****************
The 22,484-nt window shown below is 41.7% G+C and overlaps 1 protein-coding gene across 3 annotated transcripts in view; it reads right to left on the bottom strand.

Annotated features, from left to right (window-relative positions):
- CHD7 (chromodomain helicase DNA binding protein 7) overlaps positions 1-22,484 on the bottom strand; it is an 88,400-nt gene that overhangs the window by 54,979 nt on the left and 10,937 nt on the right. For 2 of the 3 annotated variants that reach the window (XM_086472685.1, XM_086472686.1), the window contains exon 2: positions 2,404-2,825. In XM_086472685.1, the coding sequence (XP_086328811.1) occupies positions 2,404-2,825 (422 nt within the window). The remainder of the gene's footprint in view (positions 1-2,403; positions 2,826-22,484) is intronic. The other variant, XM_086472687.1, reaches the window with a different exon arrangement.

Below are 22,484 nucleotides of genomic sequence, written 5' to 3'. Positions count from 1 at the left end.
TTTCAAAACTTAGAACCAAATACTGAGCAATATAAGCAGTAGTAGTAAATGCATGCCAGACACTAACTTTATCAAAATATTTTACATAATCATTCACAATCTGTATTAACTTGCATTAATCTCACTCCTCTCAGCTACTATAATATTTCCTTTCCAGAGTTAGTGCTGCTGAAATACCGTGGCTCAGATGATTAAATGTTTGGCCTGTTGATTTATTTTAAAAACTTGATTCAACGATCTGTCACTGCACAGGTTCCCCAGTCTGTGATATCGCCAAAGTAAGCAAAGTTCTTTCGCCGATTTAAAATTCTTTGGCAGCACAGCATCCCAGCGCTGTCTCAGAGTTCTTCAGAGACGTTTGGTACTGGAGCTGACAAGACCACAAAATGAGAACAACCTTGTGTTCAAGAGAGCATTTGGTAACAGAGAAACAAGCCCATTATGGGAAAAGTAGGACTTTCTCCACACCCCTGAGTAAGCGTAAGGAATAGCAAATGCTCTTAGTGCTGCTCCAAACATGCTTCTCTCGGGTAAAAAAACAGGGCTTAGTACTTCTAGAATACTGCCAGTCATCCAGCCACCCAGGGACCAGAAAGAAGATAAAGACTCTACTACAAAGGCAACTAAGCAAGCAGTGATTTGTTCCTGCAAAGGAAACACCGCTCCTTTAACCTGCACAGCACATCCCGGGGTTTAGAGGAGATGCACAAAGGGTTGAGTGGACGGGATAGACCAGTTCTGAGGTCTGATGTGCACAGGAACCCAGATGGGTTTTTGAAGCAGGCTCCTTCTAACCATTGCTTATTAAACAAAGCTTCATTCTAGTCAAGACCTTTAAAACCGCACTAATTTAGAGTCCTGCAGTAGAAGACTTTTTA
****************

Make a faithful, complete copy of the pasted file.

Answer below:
The 22,484-nt window shown below is 41.7% G+C and overlaps 1 protein-coding gene across 3 annotated transcripts in view; it reads right to left on the bottom strand.

Annotated features, from left to right (window-relative positions):
- CHD7 (chromodomain helicase DNA binding protein 7) overlaps positions 1-22,484 on the bottom strand; it is an 88,400-nt gene that overhangs the window by 54,979 nt on the left and 10,937 nt on the right. For 2 of the 3 annotated variants that reach the window (XM_086472685.1, XM_086472686.1), the window contains exon 2: positions 2,404-2,825. In XM_086472685.1, the coding sequence (XP_086328811.1) occupies positions 2,404-2,825 (422 nt within the window). The remainder of the gene's footprint in view (positions 1-2,403; positions 2,826-22,484) is intronic. The other variant, XM_086472687.1, reaches the window with a different exon arrangement.

Below are 22,484 nucleotides of genomic sequence, written 5' to 3'. Positions count from 1 at the left end.
TTTCAAAACTTAGAACCAAATACTGAGCAATATAAGCAGTAGTAGTAAATGCATGCCAGACACTAACTTTATCAAAATATTTTACATAATCATTCACAATCTGTATTAACTTGCATTAATCTCACTCCTCTCAGCTACTATAATATTTCCTTTCCAGAGTTAGTGCTGCTGAAATACCGTGGCTCAGATGATTAAATGTTTGGCCTGTTGATTTATTTTAAAAACTTGATTCAACGATCTGTCACTGCACAGGTTCCCCAGTCTGTGATATCGCCAAAGTAAGCAAAGTTCTTTCGCCGATTTAAAATTCTTTGGCAGCACAGCATCCCAGCGCTGTCTCAGAGTTCTTCAGAGACGTTTGGTACTGGAGCTGACAAGACCACAAAATGAGAACAACCTTGTGTTCAAGAGAGCATTTGGTAACAGAGAAACAAGCCCATTATGGGAAAAGTAGGACTTTCTCCACACCCCTGAGTAAGCGTAAGGAATAGCAAATGCTCTTAGTGCTGCTCCAAACATGCTTCTCTCGGGTAAAAAAACAGGGCTTAGTACTTCTAGAATACTGCCAGTCATCCAGCCACCCAGGGACCAGAAAGAAGATAAAGACTCTACTACAAAGGCAACTAAGCAAGCAGTGATTTGTTCCTGCAAAGGAAACACCGCTCCTTTAACCTGCACAGCACATCCCGGGGTTTAGAGGAGATGCACAAAGGGTTGAGTGGACGGGATAGACCAGTTCTGAGGTCTGATGTGCACAGGAACCCAGATGGGTTTTTGAAGCAGGCTCCTTCTAACCATTGCTTATTAAACAAAGCTTCATTCTAGTCAAGACCTTTAAAACCGCACTAATTTAGAGTCCTGCAGTAGAAGACTTTTTA